• McGuireWoods‘ ranking is unchanged from last year, at 82. Vault says, “McGuire attorneys enjoy the rewards of working at a big-market firm in small-market settings, entering friendly offices in the morning and heading home to their families at night.” Associates made comments like, “good firm; good people,” “old school, boring,” “less pressure than many other similar-sized firms” and “favoritism toward anointed associates.”
  • Venable comes in at 83, up from 85 last year. Vault comments, “Venable LLP is a mid-Atlantic force that, until the capital markets meltdown, had defined itself by aggressive expansion.” Associates said, “very nice mid-Atlantic practice,” “quirky,” “strong pro bono commitment” and “bonus and compensation system allows firm to rationalize less-than-market salaries for certain associates.” There’s also a comment from a Baltimore corporate associate: “In Baltimore, we do fairly sophisticated work. It’s not Wall Street, but the projects are interesting and challenging. My practice group covers a lot of people and a lot of different sub-specialties, so it can be hard to find your place when you start. It is difficult to see what the future of the group is. While it’s not written anywhere, if you bill 2000 hours people are pleased.”

Monday law blog round-up

Happy Monday! Here are some law links to start your day:

  • Did you know it’s legal to marry your first cousin in Maryland? Legislators, including the powerful head of the House Judiciary Committee, want to change that.
  • The ever-fiery Page Croyder says district court judges are handsomely compensated for doing not much work. Anyone want to respond to her allegations?
  • It was really tough to get a job as an associate at a top law firm in 2009, even if you were graduating from an excellent law school.
  • It’s four years to the day since Clarence Thomas’ last question at oral arguments. A new paper argues that his silence hurts the court and his own reputation.
  • Last Wednesday, an Iowa prosecutor returned from a lunch break in a murder trial with ash on his forehead. The defense attorney objected, saying it might sway the jury, the judge agreed, and the prosecutor wiped it off. Thoughts?
  • The lady who crusaded against dog poop on the streets of New York, leading the city to enact a pooper-scooper law, has died at age 99. Sounds like she was a real pistol.

Law blog round-up

Happy Monday! Enjoy these law links:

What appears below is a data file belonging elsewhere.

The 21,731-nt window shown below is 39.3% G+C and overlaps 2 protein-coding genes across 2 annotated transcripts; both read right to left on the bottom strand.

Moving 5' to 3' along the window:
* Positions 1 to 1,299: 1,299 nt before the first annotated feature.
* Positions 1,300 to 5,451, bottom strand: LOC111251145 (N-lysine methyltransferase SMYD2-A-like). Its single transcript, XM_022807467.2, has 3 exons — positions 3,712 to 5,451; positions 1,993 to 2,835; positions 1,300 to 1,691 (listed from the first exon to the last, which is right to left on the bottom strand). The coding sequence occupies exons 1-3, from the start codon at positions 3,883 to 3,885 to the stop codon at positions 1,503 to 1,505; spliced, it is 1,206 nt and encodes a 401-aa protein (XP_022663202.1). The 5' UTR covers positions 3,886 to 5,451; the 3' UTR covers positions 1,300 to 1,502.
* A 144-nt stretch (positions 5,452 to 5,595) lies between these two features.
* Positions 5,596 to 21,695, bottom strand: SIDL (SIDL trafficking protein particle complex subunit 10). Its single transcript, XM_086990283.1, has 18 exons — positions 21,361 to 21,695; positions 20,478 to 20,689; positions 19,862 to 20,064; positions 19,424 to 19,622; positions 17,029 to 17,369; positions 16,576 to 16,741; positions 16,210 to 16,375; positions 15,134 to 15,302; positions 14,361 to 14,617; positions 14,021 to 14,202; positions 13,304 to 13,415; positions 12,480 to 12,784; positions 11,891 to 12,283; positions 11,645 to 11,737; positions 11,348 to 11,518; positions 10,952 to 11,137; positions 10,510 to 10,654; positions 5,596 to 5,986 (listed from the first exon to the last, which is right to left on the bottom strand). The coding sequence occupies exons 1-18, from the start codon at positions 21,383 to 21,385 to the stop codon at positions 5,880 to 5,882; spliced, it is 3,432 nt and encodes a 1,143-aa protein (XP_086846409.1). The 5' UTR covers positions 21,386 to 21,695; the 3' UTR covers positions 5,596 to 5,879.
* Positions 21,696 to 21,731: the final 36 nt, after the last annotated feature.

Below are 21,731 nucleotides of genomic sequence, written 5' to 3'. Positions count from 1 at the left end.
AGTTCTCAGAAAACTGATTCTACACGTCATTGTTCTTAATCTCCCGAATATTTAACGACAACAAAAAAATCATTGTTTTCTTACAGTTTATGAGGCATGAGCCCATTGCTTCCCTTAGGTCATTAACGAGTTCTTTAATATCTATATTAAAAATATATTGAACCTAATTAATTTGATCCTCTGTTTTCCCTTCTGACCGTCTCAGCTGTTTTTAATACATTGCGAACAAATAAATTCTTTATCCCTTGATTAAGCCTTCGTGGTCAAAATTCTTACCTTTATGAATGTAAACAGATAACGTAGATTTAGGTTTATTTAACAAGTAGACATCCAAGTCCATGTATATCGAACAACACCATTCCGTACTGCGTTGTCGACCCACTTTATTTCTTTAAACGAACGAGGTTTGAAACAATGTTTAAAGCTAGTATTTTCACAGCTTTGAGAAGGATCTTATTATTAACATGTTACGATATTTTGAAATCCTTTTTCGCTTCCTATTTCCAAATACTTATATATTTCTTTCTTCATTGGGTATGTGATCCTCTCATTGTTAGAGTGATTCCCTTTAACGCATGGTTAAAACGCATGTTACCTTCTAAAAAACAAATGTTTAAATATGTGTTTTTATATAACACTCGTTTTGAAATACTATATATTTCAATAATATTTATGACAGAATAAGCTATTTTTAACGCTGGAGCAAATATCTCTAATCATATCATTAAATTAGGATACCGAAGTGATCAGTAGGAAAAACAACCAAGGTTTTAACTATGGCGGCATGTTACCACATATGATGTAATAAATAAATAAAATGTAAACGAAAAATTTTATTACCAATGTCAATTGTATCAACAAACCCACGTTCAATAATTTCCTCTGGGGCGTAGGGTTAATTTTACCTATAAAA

DLA Piper to start 2009 summers in 2011 or 2012

Above the Law is reporting that DLA Piper will be inviting the 2009 summer associates who get job offers to come on board in January of 2011 rather than September of 2010. The firm will be encouraging the current summer associates to defer further, to January 2012.

The 2011 start date is not terribly surprising, given that last year’s crop of summer associates, who just graduated from law school in May, will not be starting until January 2010. It’s hard to imagine any firm in this economy wanting one big group of people to start in January and a second big group to start just eight months later.

The firm’s also going to wait on recruiting summers for 2010. DLA Piper will not do on-campus recruiting until November, after it sees what kind of response it gets from the 2009 summers who get offers. My guess? They’ll get a pretty darn good response, even with the 2011 or 2012 start date. In this law market, if you’re offered a job, any job, you take it. If it’s with one of the biggest firms in the world, so much the better.

New lawyers’ pay still polarized

NALP has done a survey of lawyer starting salaries and has discovered that the median salary for new lawyers in 2008 was $72,000 and the mean was $92,000. This tells us… approximately nothing.

Almost nobody is actually making these salaries. Instead, starting salaries are clustered around $50,000 and $160,000, giving NALP’s accompanying graph the look of a weird stylized two-humped camel. (You don’t see it? Not even a little?)

2008 actually had the widest bimodal salary distribution of any previous year, meaning that the pay gap between those working at white-shoe firms and those doing almost anything else was bigger than ever.

As the National Law Journal points out, this graph may look different next year. While in 2008, the going rate for a first-year associate at a top firm was $160,000, in 2009, many big firms have scaled back pay in a nod to the terrible economy. In Maryland alone, DLA Piper, Miles & Stockbridge, McGuire Woods and Venable have all decreased starting salaries, and I’ll be shocked if some of the other big firms here don’t follow suit.

Of course, there’s a limit to how much the look of this graph will change from this year to next. While the big firms are lowering salaries, they’re not really going below $120,000 or so, and you can bet other entry-level lawyers are not seeing their salaries increasing.

Venable cuts salaries across the board

It was only a matter of time.

Our 2009 incoming associate salary chart showed earlier this month that Venable was still planning on paying the current crop of incoming associates–well, the crop that was supposed to start in September but now will start in January 2010–last year’s going rate of $160,000. According to Above the Law, an in-house memo says that first-years will now earn a mere $145,000, in line with what other big firms, such as DLA Piper, are doing.

That’s just the beginning of the cuts. Everyone, possibly even up to equity partners, will see their numbers go down, effective July 11.